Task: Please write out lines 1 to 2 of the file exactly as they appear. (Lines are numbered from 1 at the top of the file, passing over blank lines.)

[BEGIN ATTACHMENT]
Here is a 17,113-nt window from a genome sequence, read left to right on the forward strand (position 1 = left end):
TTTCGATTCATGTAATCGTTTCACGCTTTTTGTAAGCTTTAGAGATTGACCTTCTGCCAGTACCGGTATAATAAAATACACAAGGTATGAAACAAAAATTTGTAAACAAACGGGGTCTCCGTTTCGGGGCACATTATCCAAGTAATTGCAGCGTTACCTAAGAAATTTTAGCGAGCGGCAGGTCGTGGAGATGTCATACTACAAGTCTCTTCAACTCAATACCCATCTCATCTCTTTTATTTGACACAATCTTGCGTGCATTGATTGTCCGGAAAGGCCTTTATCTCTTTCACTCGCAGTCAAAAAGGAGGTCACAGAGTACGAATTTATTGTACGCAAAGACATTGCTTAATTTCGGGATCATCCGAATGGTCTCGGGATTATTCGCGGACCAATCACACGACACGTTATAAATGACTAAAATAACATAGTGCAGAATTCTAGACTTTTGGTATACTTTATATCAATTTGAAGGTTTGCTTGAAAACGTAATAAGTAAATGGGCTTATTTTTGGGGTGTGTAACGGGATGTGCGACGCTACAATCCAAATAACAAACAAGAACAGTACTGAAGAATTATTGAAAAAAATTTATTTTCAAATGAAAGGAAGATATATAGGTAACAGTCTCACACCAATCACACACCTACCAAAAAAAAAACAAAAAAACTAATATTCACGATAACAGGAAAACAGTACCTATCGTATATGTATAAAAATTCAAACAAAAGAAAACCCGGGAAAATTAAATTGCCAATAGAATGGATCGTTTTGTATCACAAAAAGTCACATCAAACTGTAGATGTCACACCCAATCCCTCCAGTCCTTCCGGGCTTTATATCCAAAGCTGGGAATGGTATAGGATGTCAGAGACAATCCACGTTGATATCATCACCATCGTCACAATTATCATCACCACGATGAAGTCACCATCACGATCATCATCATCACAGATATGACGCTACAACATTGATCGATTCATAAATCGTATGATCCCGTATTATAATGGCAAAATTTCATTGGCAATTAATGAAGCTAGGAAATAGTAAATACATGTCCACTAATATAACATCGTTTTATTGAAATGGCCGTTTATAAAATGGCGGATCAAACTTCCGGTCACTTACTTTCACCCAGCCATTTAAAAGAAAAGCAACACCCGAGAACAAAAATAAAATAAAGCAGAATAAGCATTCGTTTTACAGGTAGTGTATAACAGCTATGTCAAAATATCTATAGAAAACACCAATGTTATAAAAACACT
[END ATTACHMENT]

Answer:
Here is a 17,113-nt window from a genome sequence, read left to right on the forward strand (position 1 = left end):
TTTCGATTCATGTAATCGTTTCACGCTTTTTGTAAGCTTTAGAGATTGACCTTCTGCCAGTACCGGTATAATAAAATACACAAGGTATGAAACAAAAATTTGTAAACAAACGGGGTCTCCGTTTCGGGGCACATTATCCAAGTAATTGCAGCGTTACCTAAGAAATTTTAGCGAGCGGCAGGTCGTGGAGATGTCATACTACAAGTCTCTTCAACTCAATACCCATCTCATCTCTTTTATTTGACACAATCTTGCGTGCATTGATTGTCCGGAAAGGCCTTTATCTCTTTCACTCGCAGTCAAAAAGGAGGTCACAGAGTACGAATTTATTGTACGCAAAGACATTGCTTAATTTCGGGATCATCCGAATGGTCTCGGGATTATTCGCGGACCAATCACACGACACGTTATAAATGACTAAAATAACATAGTGCAGAATTCTAGACTTTTGGTATACTTTATATCAATTTGAAGGTTTGCTTGAAAACGTAATAAGTAAATGGGCTTATTTTTGGGGTGTGTAACGGGATGTGCGACGCTACAATCCAAATAACAAACAAGAACAGTACTGAAGAATTATTGAAAAAAATTTATTTTCAAATGAAAGGAAGATATATAGGTAACAGTCTCACACCAATCACACACCTACCAAAAAAAAAACAAAAAAACTAATATTCACGATAACAGGAAAACAGTACCTATCGTATATGTATAAAAATTCAAACAAAAGAAAACCCGGGAAAATTAAATTGCCAATAGAATGGATCGTTTTGTATCACAAAAAGTCACATCAAACTGTAGATGTCACACCCAATCCCTCCAGTCCTTCCGGGCTTTATATCCAAAGCTGGGAATGGTATAGGATGTCAGAGACAATCCACGTTGATATCATCACCATCGTCACAATTATCATCACCACGATGAAGTCACCATCACGATCATCATCATCACAGATATGACGCTACAACATTGATCGATTCATAAATCGTATGATCCCGTATTATAATGGCAAAATTTCATTGGCAATTAATGAAGCTAGGAAATAGTAAATACATGTCCACTAATATAACATCGTTTTATTGAAATGGCCGTTTATAAAATGGCGGATCAAACTTCCGGTCACTTACTTTCACCCAGCCATTTAAAAGAAAAGCAACACCCGAGAACAAAAATAAAATAAAGCAGAATAAGCATTCGTTTTACAGGTAGTGTATAACAGCTATGTCAAAATATCTATAGAAAACACCAATGTTATAAAAACACT